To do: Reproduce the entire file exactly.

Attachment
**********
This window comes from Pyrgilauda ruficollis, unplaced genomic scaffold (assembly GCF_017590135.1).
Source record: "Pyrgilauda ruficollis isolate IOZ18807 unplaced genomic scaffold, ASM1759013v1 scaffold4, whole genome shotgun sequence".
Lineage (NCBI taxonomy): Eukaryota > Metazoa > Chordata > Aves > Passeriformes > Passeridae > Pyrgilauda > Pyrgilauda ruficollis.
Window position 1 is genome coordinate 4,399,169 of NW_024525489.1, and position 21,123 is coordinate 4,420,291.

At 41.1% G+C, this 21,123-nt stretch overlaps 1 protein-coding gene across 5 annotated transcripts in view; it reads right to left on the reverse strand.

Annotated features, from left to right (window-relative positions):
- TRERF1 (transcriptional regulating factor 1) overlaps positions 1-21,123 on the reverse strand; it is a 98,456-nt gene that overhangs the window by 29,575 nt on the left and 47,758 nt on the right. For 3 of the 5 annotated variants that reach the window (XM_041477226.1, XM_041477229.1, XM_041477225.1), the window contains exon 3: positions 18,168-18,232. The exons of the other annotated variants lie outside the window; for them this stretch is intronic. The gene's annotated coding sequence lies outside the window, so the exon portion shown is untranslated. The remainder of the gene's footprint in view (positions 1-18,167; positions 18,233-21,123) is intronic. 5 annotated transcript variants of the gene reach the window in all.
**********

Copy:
This window comes from Pyrgilauda ruficollis, unplaced genomic scaffold (assembly GCF_017590135.1).
Source record: "Pyrgilauda ruficollis isolate IOZ18807 unplaced genomic scaffold, ASM1759013v1 scaffold4, whole genome shotgun sequence".
Lineage (NCBI taxonomy): Eukaryota > Metazoa > Chordata > Aves > Passeriformes > Passeridae > Pyrgilauda > Pyrgilauda ruficollis.
Window position 1 is genome coordinate 4,399,169 of NW_024525489.1, and position 21,123 is coordinate 4,420,291.

At 41.1% G+C, this 21,123-nt stretch overlaps 1 protein-coding gene across 5 annotated transcripts in view; it reads right to left on the reverse strand.

Annotated features, from left to right (window-relative positions):
- TRERF1 (transcriptional regulating factor 1) overlaps positions 1-21,123 on the reverse strand; it is a 98,456-nt gene that overhangs the window by 29,575 nt on the left and 47,758 nt on the right. For 3 of the 5 annotated variants that reach the window (XM_041477226.1, XM_041477229.1, XM_041477225.1), the window contains exon 3: positions 18,168-18,232. The exons of the other annotated variants lie outside the window; for them this stretch is intronic. The gene's annotated coding sequence lies outside the window, so the exon portion shown is untranslated. The remainder of the gene's footprint in view (positions 1-18,167; positions 18,233-21,123) is intronic. 5 annotated transcript variants of the gene reach the window in all.